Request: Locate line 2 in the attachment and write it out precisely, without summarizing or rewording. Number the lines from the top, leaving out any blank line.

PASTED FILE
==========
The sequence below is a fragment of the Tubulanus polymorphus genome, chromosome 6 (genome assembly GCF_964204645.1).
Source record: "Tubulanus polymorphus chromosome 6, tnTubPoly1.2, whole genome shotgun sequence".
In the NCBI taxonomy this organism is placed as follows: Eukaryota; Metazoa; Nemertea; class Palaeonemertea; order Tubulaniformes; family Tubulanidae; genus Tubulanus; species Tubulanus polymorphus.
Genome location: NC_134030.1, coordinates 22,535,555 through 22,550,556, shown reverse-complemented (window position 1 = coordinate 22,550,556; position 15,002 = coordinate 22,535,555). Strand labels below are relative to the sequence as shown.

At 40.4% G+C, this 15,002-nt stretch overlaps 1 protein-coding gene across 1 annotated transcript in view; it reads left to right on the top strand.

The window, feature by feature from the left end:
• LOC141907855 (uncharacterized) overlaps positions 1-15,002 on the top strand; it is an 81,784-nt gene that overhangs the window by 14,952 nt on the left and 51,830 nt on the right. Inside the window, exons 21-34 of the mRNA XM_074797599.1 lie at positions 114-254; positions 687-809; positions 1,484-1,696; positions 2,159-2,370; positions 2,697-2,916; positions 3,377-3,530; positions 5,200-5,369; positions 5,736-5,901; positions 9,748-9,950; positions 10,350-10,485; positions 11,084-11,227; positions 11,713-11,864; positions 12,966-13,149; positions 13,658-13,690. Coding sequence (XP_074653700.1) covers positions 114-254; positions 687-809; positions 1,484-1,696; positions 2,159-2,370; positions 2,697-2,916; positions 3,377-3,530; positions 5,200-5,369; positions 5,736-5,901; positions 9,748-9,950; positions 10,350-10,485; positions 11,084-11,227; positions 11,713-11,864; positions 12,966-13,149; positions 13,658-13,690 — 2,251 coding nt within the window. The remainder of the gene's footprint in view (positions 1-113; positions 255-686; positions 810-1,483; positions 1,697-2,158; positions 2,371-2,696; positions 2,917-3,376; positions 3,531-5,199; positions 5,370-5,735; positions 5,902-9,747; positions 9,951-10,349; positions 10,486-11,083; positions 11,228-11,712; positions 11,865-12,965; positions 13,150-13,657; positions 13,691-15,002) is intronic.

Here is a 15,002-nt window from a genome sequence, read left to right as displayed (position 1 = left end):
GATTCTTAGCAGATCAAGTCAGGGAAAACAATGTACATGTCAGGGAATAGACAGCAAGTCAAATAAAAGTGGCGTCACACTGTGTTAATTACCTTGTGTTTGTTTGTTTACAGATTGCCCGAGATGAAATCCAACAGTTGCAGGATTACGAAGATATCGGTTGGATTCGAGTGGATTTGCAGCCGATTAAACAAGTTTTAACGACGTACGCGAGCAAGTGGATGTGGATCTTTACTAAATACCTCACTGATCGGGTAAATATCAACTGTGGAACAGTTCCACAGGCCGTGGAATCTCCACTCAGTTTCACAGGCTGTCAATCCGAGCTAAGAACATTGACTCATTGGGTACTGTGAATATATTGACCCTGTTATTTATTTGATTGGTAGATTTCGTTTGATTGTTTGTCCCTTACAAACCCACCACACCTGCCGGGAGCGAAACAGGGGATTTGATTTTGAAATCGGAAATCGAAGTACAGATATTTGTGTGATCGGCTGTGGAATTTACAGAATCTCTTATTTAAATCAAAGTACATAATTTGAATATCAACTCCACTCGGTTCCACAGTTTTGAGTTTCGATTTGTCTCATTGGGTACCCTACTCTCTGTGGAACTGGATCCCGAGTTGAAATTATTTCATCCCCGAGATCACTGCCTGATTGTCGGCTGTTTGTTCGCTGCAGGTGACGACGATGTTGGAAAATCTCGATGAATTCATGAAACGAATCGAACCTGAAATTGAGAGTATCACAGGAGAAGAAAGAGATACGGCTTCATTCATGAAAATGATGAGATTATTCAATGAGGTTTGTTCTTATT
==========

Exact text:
Source record: "Tubulanus polymorphus chromosome 6, tnTubPoly1.2, whole genome shotgun sequence".